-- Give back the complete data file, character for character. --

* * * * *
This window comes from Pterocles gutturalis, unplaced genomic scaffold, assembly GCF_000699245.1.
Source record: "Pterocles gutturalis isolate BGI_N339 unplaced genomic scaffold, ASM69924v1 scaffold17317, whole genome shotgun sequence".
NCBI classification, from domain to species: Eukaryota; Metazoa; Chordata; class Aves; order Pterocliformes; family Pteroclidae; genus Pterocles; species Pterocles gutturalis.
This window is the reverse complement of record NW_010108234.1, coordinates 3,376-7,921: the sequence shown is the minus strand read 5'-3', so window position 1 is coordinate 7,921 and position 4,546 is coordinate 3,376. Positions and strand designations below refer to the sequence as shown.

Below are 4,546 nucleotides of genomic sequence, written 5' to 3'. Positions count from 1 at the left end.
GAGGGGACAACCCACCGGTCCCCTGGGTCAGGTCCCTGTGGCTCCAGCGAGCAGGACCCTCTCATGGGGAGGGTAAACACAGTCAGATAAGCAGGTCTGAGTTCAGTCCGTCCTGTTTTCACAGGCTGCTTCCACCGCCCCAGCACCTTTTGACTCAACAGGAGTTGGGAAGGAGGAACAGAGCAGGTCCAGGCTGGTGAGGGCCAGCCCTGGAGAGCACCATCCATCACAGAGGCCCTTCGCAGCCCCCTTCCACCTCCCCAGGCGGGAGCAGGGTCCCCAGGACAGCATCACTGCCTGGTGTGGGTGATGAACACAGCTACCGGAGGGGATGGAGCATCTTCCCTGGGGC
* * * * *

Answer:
This window comes from Pterocles gutturalis, unplaced genomic scaffold, assembly GCF_000699245.1.
Source record: "Pterocles gutturalis isolate BGI_N339 unplaced genomic scaffold, ASM69924v1 scaffold17317, whole genome shotgun sequence".
NCBI classification, from domain to species: Eukaryota; Metazoa; Chordata; class Aves; order Pterocliformes; family Pteroclidae; genus Pterocles; species Pterocles gutturalis.
This window is the reverse complement of record NW_010108234.1, coordinates 3,376-7,921: the sequence shown is the minus strand read 5'-3', so window position 1 is coordinate 7,921 and position 4,546 is coordinate 3,376. Positions and strand designations below refer to the sequence as shown.

Below are 4,546 nucleotides of genomic sequence, written 5' to 3'. Positions count from 1 at the left end.
GAGGGGACAACCCACCGGTCCCCTGGGTCAGGTCCCTGTGGCTCCAGCGAGCAGGACCCTCTCATGGGGAGGGTAAACACAGTCAGATAAGCAGGTCTGAGTTCAGTCCGTCCTGTTTTCACAGGCTGCTTCCACCGCCCCAGCACCTTTTGACTCAACAGGAGTTGGGAAGGAGGAACAGAGCAGGTCCAGGCTGGTGAGGGCCAGCCCTGGAGAGCACCATCCATCACAGAGGCCCTTCGCAGCCCCCTTCCACCTCCCCAGGCGGGAGCAGGGTCCCCAGGACAGCATCACTGCCTGGTGTGGGTGATGAACACAGCTACCGGAGGGGATGGAGCATCTTCCCTGGGGC